Bear in mind that I have always taken my pictures for my own pleasure, although years ago I had a couple of dozen printed in magazines and books (and an awful lot rejected by publishers, who gave no reasons BTW, unlike RP).
The only people who saw the shots were family and friends, few of who were as interested as me or only looked at the subject and not the overall photo. Only now am I getting some feedback.
Rejection reasons from the screeners are the first line, although at times hard to take, they usually have a point. (I'll not get into the backlit issue here.) Opinions of other photographers on the forums regarding rejections is the next place, which is very valuable. Finally, if a shot is accepted, how many people view it and/or leave comments. These two do not always go hand in hand as has been demonstrated many times.

At least you're getting your photos accepted. I'm still trying but like you I find that my photography is getting better. Unfortunately not quite there yet but who knows may be one day soon - then you'll all see a few yells on this forum site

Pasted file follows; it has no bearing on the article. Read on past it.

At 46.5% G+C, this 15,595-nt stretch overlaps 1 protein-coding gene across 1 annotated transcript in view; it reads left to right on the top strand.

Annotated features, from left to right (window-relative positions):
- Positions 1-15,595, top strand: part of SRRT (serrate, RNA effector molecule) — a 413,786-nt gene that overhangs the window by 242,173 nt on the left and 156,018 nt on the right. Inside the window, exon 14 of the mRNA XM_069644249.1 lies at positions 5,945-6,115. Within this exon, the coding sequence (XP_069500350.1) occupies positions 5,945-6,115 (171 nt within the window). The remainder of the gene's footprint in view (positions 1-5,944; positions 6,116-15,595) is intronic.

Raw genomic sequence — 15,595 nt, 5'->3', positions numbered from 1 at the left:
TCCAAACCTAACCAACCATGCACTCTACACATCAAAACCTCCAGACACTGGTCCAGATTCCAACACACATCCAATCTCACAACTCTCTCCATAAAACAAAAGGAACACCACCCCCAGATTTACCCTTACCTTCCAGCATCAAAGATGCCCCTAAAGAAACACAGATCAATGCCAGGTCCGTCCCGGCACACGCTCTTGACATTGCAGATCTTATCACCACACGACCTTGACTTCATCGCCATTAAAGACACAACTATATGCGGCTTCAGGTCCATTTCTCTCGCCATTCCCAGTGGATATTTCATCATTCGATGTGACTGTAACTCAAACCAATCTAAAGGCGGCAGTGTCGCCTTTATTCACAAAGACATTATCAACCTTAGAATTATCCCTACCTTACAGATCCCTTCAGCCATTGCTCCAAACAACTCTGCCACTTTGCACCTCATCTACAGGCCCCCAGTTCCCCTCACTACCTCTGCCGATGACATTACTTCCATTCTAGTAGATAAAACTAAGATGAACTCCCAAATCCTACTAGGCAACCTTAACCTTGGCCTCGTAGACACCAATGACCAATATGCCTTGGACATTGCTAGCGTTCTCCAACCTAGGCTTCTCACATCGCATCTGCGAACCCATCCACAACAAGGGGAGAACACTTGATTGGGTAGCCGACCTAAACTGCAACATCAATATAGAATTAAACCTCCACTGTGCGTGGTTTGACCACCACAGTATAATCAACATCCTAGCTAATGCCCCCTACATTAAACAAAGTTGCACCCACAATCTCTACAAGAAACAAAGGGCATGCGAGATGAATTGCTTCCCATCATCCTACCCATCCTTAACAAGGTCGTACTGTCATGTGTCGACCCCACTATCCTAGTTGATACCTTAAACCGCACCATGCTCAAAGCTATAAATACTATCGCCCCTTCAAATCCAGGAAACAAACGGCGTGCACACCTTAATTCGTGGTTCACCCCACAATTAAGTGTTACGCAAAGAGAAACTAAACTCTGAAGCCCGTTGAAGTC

BTW I've added a comment to your second photo whch should get there when it's been OK'd

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Old 05-06-2008, 01:48 PM   #6
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Speaking only for myself ... generally, I browse and search for images in places I know. Historical shots are my favorite, and I am much more tolerant of substandard image quality if the scene itself is something I want to see. I'm less interested in the specific power in the image than in the place. Your images are aesthetically pleasing, but I would probably be less likely to go in for a closer look only because I don't know the place. I know, that's not very broad-minded of me, but that's the way I am.
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Old 05-06-2008, 03:51 PM   #7
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Here's another case in point...

Image ©
PhotoID:
Photograph ©


Image ©
PhotoID:
Photograph ©


Both of these shots were accepted yesterday within an hour of each other. I almost didn't bother submitting the second one... the first is so much better. Despite this, both have just about the same number of views.

Just goes to show, assuming we know what we're talking about, that the viewers of this site don't have as good of taste as we do